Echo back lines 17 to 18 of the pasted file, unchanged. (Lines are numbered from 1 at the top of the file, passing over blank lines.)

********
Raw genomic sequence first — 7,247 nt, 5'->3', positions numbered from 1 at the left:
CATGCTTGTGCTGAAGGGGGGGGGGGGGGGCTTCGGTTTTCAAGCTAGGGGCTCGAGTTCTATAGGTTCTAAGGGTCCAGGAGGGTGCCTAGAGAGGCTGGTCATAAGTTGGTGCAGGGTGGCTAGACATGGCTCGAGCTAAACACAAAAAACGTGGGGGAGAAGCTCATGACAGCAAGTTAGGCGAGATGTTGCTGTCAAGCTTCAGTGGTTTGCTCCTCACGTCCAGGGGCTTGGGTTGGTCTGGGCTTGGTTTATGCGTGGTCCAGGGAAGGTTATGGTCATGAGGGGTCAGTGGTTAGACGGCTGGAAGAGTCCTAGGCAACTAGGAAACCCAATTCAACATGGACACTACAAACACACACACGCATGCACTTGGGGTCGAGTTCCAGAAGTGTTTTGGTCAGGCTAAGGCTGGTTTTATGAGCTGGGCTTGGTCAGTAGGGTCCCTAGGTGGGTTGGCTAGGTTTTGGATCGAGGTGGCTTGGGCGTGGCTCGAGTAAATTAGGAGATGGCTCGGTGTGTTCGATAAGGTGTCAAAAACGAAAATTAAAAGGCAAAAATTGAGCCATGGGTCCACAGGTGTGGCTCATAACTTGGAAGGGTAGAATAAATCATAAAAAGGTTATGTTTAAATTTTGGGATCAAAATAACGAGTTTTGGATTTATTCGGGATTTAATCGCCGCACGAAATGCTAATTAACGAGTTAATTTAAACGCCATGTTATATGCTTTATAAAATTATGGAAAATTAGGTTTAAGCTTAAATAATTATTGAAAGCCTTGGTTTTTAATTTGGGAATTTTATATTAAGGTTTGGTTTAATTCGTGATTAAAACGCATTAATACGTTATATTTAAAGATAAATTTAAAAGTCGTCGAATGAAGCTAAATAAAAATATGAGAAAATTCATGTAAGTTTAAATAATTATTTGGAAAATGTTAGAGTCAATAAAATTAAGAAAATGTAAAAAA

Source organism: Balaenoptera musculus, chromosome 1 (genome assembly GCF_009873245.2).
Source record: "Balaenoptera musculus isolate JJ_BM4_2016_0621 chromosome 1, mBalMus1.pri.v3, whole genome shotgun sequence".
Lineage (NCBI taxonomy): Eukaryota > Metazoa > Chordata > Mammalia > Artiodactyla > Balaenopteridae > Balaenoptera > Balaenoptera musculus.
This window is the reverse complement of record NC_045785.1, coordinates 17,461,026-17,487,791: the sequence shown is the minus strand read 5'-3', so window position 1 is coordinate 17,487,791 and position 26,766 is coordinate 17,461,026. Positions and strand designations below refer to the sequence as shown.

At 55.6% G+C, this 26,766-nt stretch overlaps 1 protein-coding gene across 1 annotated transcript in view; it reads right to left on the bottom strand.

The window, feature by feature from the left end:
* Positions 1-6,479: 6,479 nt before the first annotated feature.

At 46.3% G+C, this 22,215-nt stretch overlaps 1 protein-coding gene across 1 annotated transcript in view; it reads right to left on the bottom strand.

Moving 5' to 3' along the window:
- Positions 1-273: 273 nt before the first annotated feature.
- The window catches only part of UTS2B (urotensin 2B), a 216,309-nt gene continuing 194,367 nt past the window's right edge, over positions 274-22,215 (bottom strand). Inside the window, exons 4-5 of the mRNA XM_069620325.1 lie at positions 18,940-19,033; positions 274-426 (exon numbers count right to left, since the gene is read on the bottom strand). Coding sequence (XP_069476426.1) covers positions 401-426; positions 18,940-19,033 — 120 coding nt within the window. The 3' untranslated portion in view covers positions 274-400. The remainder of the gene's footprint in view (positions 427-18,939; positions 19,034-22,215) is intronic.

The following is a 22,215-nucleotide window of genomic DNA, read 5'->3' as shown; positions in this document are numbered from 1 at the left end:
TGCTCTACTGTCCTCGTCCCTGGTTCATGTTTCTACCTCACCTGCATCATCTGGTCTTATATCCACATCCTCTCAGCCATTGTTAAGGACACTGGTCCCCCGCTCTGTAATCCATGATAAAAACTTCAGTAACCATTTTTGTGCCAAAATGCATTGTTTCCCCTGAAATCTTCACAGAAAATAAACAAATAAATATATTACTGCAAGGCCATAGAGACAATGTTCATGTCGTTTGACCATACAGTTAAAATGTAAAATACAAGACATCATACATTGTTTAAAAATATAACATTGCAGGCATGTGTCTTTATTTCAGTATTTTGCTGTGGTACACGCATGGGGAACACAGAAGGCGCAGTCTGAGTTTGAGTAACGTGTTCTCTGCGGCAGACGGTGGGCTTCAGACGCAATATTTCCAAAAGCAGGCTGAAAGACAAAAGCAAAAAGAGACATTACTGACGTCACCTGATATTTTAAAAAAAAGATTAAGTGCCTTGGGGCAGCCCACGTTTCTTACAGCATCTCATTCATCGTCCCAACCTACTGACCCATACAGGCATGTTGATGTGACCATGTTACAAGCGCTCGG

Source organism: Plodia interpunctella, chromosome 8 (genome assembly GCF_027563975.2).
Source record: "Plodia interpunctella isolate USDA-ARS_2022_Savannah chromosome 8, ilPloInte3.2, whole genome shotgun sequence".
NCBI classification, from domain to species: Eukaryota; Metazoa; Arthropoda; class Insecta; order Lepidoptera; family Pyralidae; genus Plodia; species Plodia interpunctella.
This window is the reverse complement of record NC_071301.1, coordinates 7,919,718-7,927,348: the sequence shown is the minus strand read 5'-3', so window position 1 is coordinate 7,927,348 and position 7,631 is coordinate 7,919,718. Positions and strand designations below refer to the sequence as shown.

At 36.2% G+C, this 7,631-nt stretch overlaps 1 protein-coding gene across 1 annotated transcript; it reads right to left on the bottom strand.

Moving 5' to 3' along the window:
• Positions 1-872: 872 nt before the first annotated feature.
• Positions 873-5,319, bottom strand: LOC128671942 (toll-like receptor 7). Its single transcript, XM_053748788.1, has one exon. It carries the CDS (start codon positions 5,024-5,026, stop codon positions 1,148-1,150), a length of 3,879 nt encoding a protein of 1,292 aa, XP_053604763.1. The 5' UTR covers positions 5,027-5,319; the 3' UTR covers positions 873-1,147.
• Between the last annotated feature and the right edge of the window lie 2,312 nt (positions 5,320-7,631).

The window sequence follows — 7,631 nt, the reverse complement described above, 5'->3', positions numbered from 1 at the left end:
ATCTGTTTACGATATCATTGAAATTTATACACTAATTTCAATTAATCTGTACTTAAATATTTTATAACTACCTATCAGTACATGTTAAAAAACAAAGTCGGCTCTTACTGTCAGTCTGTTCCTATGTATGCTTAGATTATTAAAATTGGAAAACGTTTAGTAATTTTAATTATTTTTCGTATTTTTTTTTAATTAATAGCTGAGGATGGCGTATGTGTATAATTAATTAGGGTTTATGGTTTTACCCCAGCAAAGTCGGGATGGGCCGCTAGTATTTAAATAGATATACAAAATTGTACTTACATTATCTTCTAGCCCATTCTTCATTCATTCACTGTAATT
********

Source record: "Plodia interpunctella isolate USDA-ARS_2022_Savannah chromosome 8, ilPloInte3.2, whole genome shotgun sequence".
NCBI classification, from domain to species: Eukaryota; Metazoa; Arthropoda; class Insecta; order Lepidoptera; family Pyralidae; genus Plodia; species Plodia interpunctella.